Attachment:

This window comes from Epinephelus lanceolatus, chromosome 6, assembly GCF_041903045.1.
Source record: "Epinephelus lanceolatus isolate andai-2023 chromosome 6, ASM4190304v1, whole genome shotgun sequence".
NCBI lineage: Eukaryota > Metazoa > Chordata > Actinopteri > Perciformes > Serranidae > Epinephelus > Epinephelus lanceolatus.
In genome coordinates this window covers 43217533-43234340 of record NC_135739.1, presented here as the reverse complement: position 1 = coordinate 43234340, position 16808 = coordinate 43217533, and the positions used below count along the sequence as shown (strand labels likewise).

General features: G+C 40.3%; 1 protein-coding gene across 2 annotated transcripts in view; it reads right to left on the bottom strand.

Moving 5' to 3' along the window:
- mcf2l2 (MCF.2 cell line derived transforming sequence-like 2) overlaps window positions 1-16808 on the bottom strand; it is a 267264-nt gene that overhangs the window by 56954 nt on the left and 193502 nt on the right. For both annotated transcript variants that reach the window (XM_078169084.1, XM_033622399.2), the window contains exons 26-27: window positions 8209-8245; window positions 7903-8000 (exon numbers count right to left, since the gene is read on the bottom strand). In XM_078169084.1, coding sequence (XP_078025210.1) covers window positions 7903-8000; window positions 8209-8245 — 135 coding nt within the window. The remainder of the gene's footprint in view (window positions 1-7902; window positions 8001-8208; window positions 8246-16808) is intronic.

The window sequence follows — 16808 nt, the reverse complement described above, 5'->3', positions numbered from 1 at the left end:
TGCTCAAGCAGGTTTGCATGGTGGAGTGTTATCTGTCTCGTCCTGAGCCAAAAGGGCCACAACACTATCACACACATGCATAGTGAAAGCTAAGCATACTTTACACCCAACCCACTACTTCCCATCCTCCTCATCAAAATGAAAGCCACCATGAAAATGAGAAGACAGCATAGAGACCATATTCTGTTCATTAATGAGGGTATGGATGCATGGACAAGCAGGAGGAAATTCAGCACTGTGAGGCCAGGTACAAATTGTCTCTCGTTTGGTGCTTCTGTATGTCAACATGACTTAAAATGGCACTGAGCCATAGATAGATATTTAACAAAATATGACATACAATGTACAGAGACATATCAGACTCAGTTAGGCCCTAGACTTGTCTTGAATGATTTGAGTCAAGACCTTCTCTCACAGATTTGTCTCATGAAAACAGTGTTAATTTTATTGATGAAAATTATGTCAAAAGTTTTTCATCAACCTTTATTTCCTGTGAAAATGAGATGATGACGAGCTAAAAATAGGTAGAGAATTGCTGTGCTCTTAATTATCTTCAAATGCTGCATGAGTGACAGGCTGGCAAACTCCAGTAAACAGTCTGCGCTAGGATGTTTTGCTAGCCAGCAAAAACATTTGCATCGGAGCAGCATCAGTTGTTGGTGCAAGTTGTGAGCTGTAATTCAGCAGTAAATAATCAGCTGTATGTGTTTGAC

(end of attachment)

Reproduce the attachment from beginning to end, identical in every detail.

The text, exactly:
This window comes from Epinephelus lanceolatus, chromosome 6, assembly GCF_041903045.1.
Source record: "Epinephelus lanceolatus isolate andai-2023 chromosome 6, ASM4190304v1, whole genome shotgun sequence".
NCBI lineage: Eukaryota > Metazoa > Chordata > Actinopteri > Perciformes > Serranidae > Epinephelus > Epinephelus lanceolatus.
In genome coordinates this window covers 43217533-43234340 of record NC_135739.1, presented here as the reverse complement: position 1 = coordinate 43234340, position 16808 = coordinate 43217533, and the positions used below count along the sequence as shown (strand labels likewise).

General features: G+C 40.3%; 1 protein-coding gene across 2 annotated transcripts in view; it reads right to left on the bottom strand.

Moving 5' to 3' along the window:
- mcf2l2 (MCF.2 cell line derived transforming sequence-like 2) overlaps window positions 1-16808 on the bottom strand; it is a 267264-nt gene that overhangs the window by 56954 nt on the left and 193502 nt on the right. For both annotated transcript variants that reach the window (XM_078169084.1, XM_033622399.2), the window contains exons 26-27: window positions 8209-8245; window positions 7903-8000 (exon numbers count right to left, since the gene is read on the bottom strand). In XM_078169084.1, coding sequence (XP_078025210.1) covers window positions 7903-8000; window positions 8209-8245 — 135 coding nt within the window. The remainder of the gene's footprint in view (window positions 1-7902; window positions 8001-8208; window positions 8246-16808) is intronic.

The window sequence follows — 16808 nt, the reverse complement described above, 5'->3', positions numbered from 1 at the left end:
TGCTCAAGCAGGTTTGCATGGTGGAGTGTTATCTGTCTCGTCCTGAGCCAAAAGGGCCACAACACTATCACACACATGCATAGTGAAAGCTAAGCATACTTTACACCCAACCCACTACTTCCCATCCTCCTCATCAAAATGAAAGCCACCATGAAAATGAGAAGACAGCATAGAGACCATATTCTGTTCATTAATGAGGGTATGGATGCATGGACAAGCAGGAGGAAATTCAGCACTGTGAGGCCAGGTACAAATTGTCTCTCGTTTGGTGCTTCTGTATGTCAACATGACTTAAAATGGCACTGAGCCATAGATAGATATTTAACAAAATATGACATACAATGTACAGAGACATATCAGACTCAGTTAGGCCCTAGACTTGTCTTGAATGATTTGAGTCAAGACCTTCTCTCACAGATTTGTCTCATGAAAACAGTGTTAATTTTATTGATGAAAATTATGTCAAAAGTTTTTCATCAACCTTTATTTCCTGTGAAAATGAGATGATGACGAGCTAAAAATAGGTAGAGAATTGCTGTGCTCTTAATTATCTTCAAATGCTGCATGAGTGACAGGCTGGCAAACTCCAGTAAACAGTCTGCGCTAGGATGTTTTGCTAGCCAGCAAAAACATTTGCATCGGAGCAGCATCAGTTGTTGGTGCAAGTTGTGAGCTGTAATTCAGCAGTAAATAATCAGCTGTATGTGTTTGAC